After a relatively unimpressive couple of decades, the Walt Disney company ended the 1980s on a high with The Little Mermaid. After that came Beauty and the Beast and Aladdin, and the renaissance was capped in 1994 with The Lion King. The film was arguably the studio's last great hand-drawn movie before the dawn of the computer age with Toy Story a year later.
The Lion King was adored on first release and is still the highest-grossing hand-drawn animated feature ever - but does it still stand up after all these years? Have shinier films from Pixar (which was of course acquired by Disney in 2008) turned the old classics into nothing more than quaint artefacts of a bygone era? And does sticking Simba and co into 3D do them any favours?
Well, the film is every bit as good as you remember. The first animated Disney feature from an original story - though it also borrowed from the Bible, Shakespeare (and controversially Japanese anime Kimba the White Lion) - The Lion King succeeds by being epic in its scope while also staying wonderfully simple in its execution.
The vocal talent in the studio is wonderful, and not just Matthew Broderick's Simba and James Earl Jones's Mufasa. From Rowan Atkinson's huffy hornbill Zazu and Nathan Lane's meerkat Timon to Whoopi Goldberg's cackling hyena Shenzi there's quality all the way through. Of course the standout performance comes from Jeremy Irons as the sly, sardonic Scar who seeks the throne.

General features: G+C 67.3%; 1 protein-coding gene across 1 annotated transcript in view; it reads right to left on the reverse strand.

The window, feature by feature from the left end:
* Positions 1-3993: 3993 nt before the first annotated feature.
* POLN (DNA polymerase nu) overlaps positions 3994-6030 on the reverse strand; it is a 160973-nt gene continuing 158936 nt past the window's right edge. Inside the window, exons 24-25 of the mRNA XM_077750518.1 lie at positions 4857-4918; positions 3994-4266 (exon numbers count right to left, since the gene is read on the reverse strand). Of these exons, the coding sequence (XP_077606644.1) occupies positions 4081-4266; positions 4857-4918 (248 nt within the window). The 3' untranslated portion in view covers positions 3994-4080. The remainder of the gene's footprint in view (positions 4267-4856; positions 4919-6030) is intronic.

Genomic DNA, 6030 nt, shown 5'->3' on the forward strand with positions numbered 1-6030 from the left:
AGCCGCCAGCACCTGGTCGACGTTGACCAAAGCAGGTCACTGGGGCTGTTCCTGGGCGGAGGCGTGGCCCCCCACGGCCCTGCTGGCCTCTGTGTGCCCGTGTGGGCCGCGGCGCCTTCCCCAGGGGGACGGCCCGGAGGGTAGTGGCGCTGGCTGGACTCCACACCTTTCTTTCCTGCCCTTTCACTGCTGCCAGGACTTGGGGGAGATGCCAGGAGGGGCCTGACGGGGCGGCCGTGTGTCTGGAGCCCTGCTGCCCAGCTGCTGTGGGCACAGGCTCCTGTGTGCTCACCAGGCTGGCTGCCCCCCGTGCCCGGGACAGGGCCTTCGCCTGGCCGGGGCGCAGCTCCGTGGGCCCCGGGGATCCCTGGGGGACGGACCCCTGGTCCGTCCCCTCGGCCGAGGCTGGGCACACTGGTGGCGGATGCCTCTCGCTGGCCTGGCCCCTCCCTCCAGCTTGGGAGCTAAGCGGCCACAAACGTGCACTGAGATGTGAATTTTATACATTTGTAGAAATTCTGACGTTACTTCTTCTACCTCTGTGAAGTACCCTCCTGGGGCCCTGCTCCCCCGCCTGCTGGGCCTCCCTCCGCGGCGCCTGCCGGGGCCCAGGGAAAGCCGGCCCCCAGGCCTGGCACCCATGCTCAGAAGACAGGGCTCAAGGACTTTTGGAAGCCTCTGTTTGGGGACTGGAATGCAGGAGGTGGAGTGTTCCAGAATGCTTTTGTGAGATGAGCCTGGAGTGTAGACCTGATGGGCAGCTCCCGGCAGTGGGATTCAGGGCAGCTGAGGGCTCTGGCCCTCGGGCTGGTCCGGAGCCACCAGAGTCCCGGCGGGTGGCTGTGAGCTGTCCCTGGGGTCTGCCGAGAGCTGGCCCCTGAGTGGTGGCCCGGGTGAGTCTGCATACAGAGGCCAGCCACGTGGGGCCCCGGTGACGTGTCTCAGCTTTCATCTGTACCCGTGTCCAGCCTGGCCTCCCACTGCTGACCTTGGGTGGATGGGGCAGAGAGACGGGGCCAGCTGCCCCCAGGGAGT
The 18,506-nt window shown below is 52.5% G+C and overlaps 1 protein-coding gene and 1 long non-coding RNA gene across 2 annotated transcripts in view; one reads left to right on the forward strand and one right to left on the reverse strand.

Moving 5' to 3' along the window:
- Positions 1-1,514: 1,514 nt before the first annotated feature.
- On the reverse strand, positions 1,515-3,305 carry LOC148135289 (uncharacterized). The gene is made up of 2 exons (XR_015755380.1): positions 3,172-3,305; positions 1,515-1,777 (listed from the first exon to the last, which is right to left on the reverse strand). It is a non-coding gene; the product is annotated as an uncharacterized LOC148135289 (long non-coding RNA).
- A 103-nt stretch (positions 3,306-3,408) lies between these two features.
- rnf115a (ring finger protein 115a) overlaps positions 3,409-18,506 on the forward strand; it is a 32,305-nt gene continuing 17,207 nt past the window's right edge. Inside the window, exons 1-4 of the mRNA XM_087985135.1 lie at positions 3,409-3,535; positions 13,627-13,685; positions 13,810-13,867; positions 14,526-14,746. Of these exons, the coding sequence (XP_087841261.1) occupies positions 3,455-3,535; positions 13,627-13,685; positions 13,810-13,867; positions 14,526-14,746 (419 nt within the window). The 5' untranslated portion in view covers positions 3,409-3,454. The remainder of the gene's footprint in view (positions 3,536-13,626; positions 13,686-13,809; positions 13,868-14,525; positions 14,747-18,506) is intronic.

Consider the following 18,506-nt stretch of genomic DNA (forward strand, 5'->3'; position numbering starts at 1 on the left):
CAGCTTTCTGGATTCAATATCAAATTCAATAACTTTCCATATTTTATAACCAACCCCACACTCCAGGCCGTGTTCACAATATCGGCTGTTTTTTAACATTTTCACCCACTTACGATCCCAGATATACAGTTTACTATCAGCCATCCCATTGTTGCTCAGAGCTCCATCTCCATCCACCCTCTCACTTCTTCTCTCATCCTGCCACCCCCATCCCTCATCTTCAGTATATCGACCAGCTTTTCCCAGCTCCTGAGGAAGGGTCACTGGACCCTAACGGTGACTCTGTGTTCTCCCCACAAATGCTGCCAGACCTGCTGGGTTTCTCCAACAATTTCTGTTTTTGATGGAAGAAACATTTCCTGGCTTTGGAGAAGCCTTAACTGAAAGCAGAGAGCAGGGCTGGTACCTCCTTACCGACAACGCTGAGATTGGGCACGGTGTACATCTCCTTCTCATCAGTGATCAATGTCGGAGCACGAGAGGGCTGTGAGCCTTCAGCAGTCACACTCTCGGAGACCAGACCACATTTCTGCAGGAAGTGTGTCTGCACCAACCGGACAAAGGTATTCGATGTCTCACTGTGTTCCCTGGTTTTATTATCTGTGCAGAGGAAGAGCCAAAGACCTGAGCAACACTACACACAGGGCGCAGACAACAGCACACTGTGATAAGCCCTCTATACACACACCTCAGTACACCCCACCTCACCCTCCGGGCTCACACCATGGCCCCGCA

Every one of Irons's lines are delivered with a delightful slither. His relaxed approach to the most horrible betrayal chills you to the core and is all the more affecting because of the sheer banality of his evil. Scar seemingly wants the kingdom because, well, such jealousy of his brother is what's expected, rather than because that emotion burns strongly in him.
Elton John and Tim Rice's songs do their job. There's the soaring 'Circle of Life' and strutting 'I Just Can't Wait to Be King'. Scar's army march 'Be Prepared' contrasts nicely with the carefree 'Hakuna Matata', and of course there's timeless weepie 'Can You Feel The Love Tonight' (reprised by John over the end credits).The score from Hans Zimmer frames these tracks beautifully.
Visually, the passing of time makes you appreciate the animation all the more. The famous wildebeest stampede may no longer stun with its technical accomplishment, but nor does it look dated - and it still sucks you right into the action. By not slavishly attempting to replicate reality, the artists behind the film have instead created something that lasts. Something layered with beauty and depth.
Ah yes - depth. This time around we've got a whole extra dimension and it adds... nothing much at all. It's never offensively obtrusive or headache-inducing. It is utterly pointless, though.
During the moments with the least retro-fitting, it's a rare treat to lift up the glasses and enjoy the glorious brightness. As an excuse to get the movie back on the big screen, the 3D is just about excusable - but you'll be best off getting the bog standard 2D Blu-ray when you pop to the shops to take Simba home with you.